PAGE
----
"American Morning" co-host Kiran Chetry, an alumna of Fox News Channel’s "Fox & Friends Weekend," gave her former colleagues at Fox a run for the money in highlighting a case of media bias. While "Fox & Friends" on Thursday morning was covering the earthquake in Peru, and featured several segments on the 30th anniversary of the death of Elvis, Chetry interviewed "Wired" magazine senior editor Nick Thompson towards the end of the 7 am EDT hour on a new website that traces who is editing different entries on Wikipedia. Chetry brought up an instance in December 2005 where the words "jerk, jerk, jerk, jerk" appeared on President Bush’s Wikipedia entry, and the new website traced the entry to the IP address of a computer at the New York Times.
The key excerpt from Chetry’s interview of Thompson:
KIRAN CHETRY: Here's George W. Bush, this is our commander in chief. Has a Wikipedia page here. And there were some changes made to it. It -- suddenly the words jerk, jerk, jerk, jerk -- here you go -- ended up. You can tell just by looking, when you look at history, that it was revised on December 28, 2005. But who was behind this one?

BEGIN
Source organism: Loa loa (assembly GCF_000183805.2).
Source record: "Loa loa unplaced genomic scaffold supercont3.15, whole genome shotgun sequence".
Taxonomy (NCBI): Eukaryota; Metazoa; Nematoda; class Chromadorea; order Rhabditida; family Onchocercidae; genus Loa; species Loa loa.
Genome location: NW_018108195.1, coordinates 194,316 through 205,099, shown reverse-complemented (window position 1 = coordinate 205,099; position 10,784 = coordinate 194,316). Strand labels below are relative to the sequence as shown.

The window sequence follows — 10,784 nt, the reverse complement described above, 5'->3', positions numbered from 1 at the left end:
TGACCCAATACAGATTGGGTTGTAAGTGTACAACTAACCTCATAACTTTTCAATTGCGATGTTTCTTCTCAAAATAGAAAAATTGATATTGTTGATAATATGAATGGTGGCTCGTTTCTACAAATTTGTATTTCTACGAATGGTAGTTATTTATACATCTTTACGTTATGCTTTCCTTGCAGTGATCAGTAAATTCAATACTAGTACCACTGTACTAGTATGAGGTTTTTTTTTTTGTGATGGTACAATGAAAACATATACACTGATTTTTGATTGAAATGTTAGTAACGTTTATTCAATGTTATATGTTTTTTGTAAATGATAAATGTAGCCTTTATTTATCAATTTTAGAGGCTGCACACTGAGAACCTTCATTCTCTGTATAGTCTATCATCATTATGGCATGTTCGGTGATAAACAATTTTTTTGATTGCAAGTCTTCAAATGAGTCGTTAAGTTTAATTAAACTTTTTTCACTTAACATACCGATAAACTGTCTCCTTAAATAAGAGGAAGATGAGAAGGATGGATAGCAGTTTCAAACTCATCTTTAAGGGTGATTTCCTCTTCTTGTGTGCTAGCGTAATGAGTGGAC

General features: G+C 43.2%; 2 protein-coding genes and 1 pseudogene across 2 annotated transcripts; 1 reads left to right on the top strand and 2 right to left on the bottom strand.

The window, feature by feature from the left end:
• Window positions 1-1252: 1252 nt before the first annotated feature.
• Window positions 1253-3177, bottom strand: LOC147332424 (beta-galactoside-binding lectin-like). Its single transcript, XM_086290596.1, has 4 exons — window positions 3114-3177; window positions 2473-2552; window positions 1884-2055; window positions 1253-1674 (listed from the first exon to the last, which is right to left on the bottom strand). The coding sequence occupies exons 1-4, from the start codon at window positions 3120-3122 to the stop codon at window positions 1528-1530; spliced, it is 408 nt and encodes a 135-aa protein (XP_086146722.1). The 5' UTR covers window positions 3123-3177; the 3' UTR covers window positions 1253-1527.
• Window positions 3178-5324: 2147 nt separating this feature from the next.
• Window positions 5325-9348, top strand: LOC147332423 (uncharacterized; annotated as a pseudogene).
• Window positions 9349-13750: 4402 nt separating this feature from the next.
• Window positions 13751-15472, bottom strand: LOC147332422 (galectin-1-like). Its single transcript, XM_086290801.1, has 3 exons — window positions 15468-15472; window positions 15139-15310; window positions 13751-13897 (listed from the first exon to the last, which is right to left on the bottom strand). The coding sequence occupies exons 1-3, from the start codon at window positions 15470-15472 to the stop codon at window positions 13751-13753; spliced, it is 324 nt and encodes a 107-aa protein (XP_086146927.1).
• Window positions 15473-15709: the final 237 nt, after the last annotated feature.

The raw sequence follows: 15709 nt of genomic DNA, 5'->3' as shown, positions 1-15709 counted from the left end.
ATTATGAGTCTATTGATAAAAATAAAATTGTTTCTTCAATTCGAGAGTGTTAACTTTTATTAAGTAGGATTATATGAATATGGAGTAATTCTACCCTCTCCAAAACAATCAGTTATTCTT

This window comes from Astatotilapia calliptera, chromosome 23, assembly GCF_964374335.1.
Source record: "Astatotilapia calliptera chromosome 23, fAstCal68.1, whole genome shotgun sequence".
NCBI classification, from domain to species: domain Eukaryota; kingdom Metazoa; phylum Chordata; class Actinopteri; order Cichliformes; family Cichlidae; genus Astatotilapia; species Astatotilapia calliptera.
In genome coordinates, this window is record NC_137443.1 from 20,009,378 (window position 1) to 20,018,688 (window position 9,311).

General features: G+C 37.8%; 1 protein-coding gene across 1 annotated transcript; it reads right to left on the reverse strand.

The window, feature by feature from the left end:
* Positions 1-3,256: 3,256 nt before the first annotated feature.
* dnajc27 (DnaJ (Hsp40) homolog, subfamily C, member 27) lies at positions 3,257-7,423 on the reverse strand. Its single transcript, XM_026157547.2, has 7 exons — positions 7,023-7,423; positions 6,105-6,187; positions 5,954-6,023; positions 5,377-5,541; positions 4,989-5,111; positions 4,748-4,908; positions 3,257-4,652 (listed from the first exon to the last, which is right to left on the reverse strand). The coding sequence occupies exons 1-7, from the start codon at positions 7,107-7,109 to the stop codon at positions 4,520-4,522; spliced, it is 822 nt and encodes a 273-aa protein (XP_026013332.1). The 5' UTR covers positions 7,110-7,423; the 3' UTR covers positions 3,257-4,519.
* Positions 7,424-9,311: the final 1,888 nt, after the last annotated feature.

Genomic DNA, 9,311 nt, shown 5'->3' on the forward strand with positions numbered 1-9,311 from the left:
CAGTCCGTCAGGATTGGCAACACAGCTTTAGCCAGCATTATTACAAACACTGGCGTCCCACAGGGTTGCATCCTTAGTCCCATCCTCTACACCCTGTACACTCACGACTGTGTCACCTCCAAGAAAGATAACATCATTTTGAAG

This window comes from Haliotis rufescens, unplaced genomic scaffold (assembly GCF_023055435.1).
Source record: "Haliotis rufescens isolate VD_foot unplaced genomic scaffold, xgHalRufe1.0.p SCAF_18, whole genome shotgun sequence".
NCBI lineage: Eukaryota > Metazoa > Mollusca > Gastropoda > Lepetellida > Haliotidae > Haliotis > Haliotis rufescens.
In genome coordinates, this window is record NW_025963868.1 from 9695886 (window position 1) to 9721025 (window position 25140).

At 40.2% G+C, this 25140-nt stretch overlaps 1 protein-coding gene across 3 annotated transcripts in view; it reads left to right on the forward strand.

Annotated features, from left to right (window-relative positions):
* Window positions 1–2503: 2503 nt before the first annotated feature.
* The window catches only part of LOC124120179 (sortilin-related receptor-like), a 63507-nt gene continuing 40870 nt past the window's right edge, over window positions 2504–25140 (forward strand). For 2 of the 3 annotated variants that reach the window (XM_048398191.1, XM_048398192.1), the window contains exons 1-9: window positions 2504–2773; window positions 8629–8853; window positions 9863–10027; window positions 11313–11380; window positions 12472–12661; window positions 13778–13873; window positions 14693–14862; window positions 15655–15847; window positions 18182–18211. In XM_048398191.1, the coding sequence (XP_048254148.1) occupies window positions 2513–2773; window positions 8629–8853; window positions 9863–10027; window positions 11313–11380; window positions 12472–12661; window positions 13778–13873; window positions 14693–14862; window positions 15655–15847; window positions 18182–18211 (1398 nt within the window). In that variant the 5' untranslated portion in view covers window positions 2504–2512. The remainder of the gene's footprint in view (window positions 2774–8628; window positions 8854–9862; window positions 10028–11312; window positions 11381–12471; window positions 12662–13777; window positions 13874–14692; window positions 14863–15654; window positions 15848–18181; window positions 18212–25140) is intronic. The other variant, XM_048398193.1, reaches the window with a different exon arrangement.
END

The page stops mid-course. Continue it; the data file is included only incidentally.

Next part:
NICK THOMPSON: We don't know exactly the individual, but it was somebody using a “New York Times” computer.
CHETRY: And what did “The New York Times” say about it?
THOMPSON: They said, well, we don't know exactly who it is. It could have been anybody in the building. Anybody using any of our computers. We can't find the individual.
CHETRY: All right. Now, we did call “The New York Times” and they said, as you said, there's no way to tell what employee was responsible.
Chetry and Thompson also discussed changes Diebold, a company that makes voting machines, made to their own Wikipedia entry.
Wired Magazine’s own article on the Wikipedia-tracking website actually didn’t mention change made by "The New York Times," but instead focused on "obvious targets" like Diebold, Wal-Mart, the CIA, and Halliburton, companies and organizations that are consistently marked for criticism by left-wing groups. So, CNN’s coverage of the story was actually more balanced than that of Wired.